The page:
Meursault’s behavior at his mother’s death substantiated his guilt in the eyes of the law. Siddhartha lives the moment and takes responsibility for his decisions. To what extent are Meursault’s and Siddhartha’s status as existentialists and outsiders defined by their conscious and unconscious actions. Existentialism is a philosophy that explains the journey to discover the true self and the meaning of life by free will, choice and personal responsibility.
By their conscious or unconscious actions, the protagonists, Siddhartha and Meursault are examples of existentialists and radical individuals, who refuse to conform to the norms of their respective societies. Meursault’s conscious and unconscious actions after his mother’s death led others to believe that he was a non-conformist. He declined to see her face one last time before she was buried. He has no pangs of guilt, only a vague awareness of social norms. When the guard offered to open the coffin for Meursault, he told him not to take the trouble.
The guard “stared” at him. The guard’s reaction makes him realize his folly and he feels “embarrassed”. On the day of his mother’s death, when he was offered a cigarette by the doorkeeper he accepted it. He “wasn’t sure” if he could smoke “under the circumstances”. “It really didn’t seem to matter. ” Most people would have pretended to grieve in order to avoid social scrutiny. His casual dismissal of the thought was probably unconscious. The day after his mother’s funeral, he meets Marie, and asks her out for a swim and a movie.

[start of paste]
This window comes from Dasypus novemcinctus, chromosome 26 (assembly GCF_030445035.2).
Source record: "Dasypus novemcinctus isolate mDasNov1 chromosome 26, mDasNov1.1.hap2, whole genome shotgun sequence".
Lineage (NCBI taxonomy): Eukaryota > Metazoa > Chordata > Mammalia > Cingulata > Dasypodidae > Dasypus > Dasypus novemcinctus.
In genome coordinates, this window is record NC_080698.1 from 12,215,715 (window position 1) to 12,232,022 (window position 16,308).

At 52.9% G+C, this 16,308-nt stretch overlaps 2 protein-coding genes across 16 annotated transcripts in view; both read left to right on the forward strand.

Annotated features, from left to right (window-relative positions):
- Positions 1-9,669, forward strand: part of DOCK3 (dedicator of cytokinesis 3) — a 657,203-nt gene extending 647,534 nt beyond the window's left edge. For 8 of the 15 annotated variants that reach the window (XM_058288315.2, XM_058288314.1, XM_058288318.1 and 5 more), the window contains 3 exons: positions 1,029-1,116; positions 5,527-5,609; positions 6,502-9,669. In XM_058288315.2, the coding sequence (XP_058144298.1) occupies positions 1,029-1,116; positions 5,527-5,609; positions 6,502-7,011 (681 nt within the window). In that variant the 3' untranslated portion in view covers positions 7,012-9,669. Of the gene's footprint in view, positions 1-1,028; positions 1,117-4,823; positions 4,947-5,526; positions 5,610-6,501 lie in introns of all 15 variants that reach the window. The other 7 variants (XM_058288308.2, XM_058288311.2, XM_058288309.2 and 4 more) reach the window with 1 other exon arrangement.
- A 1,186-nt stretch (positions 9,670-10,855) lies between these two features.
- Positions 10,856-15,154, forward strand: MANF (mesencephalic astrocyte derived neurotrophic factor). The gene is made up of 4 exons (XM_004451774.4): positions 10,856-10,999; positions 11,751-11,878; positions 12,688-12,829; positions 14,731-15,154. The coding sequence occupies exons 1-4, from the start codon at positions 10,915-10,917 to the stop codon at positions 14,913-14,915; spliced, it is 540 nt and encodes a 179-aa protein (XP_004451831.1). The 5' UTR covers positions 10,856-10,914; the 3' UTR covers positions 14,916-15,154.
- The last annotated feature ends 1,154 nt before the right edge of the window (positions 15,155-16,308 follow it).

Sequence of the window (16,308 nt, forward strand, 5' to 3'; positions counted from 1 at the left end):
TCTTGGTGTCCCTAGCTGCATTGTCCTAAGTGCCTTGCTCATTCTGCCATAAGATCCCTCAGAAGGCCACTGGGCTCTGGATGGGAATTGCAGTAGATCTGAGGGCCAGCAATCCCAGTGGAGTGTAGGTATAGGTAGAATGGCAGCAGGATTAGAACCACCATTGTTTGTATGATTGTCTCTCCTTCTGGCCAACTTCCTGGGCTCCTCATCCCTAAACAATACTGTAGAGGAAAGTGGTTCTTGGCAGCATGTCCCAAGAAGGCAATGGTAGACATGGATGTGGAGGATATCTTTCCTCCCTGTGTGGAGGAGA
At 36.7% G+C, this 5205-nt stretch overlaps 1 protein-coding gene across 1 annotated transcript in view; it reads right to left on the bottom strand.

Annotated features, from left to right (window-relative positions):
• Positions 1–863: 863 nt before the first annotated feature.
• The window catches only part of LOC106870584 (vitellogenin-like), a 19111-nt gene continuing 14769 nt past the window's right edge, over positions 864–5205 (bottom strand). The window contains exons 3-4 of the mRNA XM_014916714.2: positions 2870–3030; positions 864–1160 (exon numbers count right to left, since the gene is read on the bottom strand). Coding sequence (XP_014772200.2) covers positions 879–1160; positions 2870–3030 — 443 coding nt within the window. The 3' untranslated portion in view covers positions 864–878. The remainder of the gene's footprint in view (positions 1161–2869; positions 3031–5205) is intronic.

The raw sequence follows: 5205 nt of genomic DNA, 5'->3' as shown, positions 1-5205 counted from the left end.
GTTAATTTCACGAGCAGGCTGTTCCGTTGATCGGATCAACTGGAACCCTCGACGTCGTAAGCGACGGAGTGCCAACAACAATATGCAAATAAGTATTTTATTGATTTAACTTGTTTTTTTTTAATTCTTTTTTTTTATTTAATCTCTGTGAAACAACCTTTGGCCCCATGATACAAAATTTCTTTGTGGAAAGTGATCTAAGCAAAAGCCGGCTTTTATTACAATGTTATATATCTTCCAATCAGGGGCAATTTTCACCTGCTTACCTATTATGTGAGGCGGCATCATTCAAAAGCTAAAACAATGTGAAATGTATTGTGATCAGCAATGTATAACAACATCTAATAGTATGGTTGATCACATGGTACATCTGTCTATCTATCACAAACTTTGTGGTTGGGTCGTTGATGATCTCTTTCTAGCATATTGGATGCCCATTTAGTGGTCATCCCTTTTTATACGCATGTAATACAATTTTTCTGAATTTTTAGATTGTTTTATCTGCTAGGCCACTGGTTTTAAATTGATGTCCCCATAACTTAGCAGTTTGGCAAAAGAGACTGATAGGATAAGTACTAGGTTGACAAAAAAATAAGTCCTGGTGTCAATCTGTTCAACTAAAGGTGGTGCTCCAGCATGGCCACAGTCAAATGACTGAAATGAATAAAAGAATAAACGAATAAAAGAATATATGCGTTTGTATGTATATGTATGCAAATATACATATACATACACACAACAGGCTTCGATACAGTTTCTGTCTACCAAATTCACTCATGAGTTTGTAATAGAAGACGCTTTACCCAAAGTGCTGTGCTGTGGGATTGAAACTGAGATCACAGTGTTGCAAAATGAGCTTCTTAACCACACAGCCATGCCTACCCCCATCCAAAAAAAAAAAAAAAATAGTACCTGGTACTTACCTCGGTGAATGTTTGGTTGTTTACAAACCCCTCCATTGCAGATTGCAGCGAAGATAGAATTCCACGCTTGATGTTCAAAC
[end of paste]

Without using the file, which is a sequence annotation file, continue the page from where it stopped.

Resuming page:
On a day when most people spend their day in quiet mourning, Meursault went on a joyful retreat spending time with Marie. Meursault was unconscious of the social unacceptability of his actions until Marie “shrank away”. Marie was perturbed by Meursault’s lack of regret. At that moment Meursault felt a “bit guilty”. His lawyer asks him to admit that he regretted his mother’s death to build a strong case. “That wouldn’t be true” says Meursault. It was one of those rare instances where he consciously and deliberately defies conformity.
Would it have really hurt Meursault to admit that he did regret his mother’s death? Later, during the interrogation wanting to help Meursault, the magistrate asked him if he regretted killing the Arab and Meursault told him that he did not feel so much regret, but “a kind of vexation. ” A simple ‘yes’ would have helped, but his answer portrayed him as a remorseless killer rather than being extraordinarily naive. In a conformist society dominated by norms, Meursault’s perceived defiance made him an “outsider” Another remarkable existentialist trait is his emotional detachment, bordering on apathy. Marie came and asked him “that evening” if he wanted to “marry” her. He said that he “didn’t mind”; at a poignant moment such as this one, Meursault disappointed Marie with his reaction. A moment that should have elicited joy was lost. Was it his intention to hurt Marie? Unlikely.